The switch was flicked on at 4:32PM and 14,200 Volts coursed through the circuit. Relieved, if slightly disappointed, to not see blue arcs pulsating between the lines ala Matrix, we drove immediately to Big George’s to get the pigs. We opted for four females, wanting to keep a couple for breeding next year. They were about 8 weeks old, small, cute and mightily annoyed to be grabbed by the hind legs, stuffed into a pet carrier and bundled into the back of our Mazda 5 for the drive home.
The first two we released into their new field were the smallest ones. Winnie, our Great Pyrenees Mountain Dog, who at 7 months is showing all the “guardian” instincts of Pol Pot, decided at that very moment to charge into the electric fence and welcome the new arrivals. Needless to say the sight of 75lbs of slavering dog being electrocuted was enough to scare the piglets senseless and they decided to bolt in the opposite direction through the now-dead fence and off across the field. I yelled for Emma to chase them, but since she’s asthmatic and has about the same acceleration as a 1972 Austin Maxi, the chances of her catching two nimble, fear-crazed piglets was always going to be slim.
So, after fixing the fence I took off after her to discover they’d evaded recapture in a hedgerow and were nowhere to be found. I must say, the thought of having electrocuted my dog and lost 2 piglets within a minute of releasing them was about as depressing as a French Country Kitchen With Matching Rustic Tile Backsplash. It took nearly an hour for me to find them and get them herded back into the field. Unfortunately, they’d obviously had so much fun watching Emma and I have near cardiac episodes that they both ran under the wires and bolted again.
Nearly another hour later, Emma nabbed one against the fence and I snatched the second as it was wriggling through squealing like a toddler who’s been told he has to share. This time they got locked into The Mansion with their two siblings and we collapsed into a heap.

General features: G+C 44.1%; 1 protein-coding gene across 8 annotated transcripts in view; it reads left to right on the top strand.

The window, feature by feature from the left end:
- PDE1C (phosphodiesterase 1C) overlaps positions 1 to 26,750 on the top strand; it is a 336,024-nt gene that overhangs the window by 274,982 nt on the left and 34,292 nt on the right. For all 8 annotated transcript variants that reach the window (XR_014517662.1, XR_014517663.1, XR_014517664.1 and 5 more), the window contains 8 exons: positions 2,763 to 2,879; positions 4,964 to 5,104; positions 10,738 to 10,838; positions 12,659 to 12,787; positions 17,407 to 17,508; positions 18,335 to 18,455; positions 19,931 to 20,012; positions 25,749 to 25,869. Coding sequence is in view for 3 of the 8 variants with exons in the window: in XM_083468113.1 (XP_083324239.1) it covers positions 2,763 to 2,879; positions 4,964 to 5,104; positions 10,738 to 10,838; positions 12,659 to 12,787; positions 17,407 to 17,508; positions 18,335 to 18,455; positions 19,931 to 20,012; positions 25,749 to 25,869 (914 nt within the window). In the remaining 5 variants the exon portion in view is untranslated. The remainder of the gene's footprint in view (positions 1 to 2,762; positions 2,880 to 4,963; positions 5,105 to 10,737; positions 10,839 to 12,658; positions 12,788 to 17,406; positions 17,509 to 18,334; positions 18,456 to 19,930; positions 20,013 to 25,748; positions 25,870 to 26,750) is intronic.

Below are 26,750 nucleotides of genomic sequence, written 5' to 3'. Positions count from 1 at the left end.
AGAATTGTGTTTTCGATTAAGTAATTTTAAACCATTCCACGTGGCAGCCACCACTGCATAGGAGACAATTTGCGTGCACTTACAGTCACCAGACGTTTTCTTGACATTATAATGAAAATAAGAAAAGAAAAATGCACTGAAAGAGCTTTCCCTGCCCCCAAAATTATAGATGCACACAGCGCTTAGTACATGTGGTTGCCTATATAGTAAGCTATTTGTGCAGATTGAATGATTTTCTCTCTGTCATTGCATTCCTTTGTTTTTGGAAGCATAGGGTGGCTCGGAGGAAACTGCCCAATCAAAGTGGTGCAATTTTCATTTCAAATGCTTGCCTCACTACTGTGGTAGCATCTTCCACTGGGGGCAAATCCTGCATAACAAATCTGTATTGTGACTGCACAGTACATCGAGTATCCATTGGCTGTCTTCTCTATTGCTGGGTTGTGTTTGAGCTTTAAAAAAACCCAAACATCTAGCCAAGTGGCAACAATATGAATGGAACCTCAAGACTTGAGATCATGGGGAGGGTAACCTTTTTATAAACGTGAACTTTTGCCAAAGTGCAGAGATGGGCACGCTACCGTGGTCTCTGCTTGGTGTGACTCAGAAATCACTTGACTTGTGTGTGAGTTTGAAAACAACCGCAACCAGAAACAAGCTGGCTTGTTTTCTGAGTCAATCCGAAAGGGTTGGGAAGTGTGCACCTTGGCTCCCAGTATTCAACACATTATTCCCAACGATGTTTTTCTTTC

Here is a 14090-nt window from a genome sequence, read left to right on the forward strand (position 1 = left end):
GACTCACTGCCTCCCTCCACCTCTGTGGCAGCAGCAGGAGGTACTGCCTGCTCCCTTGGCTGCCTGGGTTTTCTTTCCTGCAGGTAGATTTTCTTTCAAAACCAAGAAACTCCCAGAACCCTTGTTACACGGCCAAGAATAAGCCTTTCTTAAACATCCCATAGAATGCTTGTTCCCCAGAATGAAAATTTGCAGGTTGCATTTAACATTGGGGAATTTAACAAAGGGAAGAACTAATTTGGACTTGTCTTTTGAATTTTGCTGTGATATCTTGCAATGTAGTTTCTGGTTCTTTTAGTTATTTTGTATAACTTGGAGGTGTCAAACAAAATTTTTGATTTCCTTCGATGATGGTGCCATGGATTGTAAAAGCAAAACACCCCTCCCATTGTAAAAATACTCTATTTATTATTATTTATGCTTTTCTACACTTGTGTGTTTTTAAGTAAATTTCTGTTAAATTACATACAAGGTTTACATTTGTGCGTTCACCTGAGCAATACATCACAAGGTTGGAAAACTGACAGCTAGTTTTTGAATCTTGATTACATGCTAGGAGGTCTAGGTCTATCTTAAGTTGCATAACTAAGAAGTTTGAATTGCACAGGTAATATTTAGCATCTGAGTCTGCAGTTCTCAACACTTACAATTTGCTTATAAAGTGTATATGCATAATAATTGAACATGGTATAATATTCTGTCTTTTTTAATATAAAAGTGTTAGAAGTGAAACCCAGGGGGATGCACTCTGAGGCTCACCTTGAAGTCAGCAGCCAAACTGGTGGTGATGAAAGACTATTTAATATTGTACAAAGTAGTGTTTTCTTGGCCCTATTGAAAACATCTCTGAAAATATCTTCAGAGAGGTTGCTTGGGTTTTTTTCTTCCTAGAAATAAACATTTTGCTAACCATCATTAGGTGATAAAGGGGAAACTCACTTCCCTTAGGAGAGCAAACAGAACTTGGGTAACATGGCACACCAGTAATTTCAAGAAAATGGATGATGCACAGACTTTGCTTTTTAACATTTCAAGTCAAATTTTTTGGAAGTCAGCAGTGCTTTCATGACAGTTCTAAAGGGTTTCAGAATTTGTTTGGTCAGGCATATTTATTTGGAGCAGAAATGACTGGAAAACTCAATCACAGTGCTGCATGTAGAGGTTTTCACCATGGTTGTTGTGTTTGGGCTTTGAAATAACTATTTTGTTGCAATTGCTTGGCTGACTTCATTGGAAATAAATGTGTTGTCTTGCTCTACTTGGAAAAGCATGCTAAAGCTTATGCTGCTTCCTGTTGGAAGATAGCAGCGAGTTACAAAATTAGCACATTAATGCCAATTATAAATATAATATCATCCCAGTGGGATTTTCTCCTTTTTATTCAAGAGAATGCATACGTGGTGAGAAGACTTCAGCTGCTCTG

It turns out that the pig I nabbed had defecated on me which shouldn’t have been a massive surprise since every animal we have ever owned has chosen to excrete, urinate or otherwise express their displeasure by propelling some kind of fluid on me. From ninja-spinning dwarf lop rabbits, cats who like to pee on my boots, incontinent dogs and sick chickens, I’ve had it all. The lesson here? Farming: tiring, unpredictable and there’s often quite a lot of shit. But despite that, I’m chuffed to bits. After a week of fattening up, all the pigs are too big to get under the electric fence now and Winnie won’t enter that field anymore. In fact, the electric fence is turning out to be a huge boon. Not only is a fake electric fence keeping both dogs off my newly seeded lawn, but the cat (of piss-in-boots infamy) got electrocuted this weekend which, with the notable exceptions of dunking them in a bath or making them wear booties, turns out to be the most hilarious way to get revenge on a cat without being arrested.
So, there you go. We’re officially pig keepers and proper farmers. Anyone in the Ottawa area that wants to buy pasture raised pork in the autumn, we’re selling three halves (and keeping one for ourselves). I can almost taste the bacon already so be quick!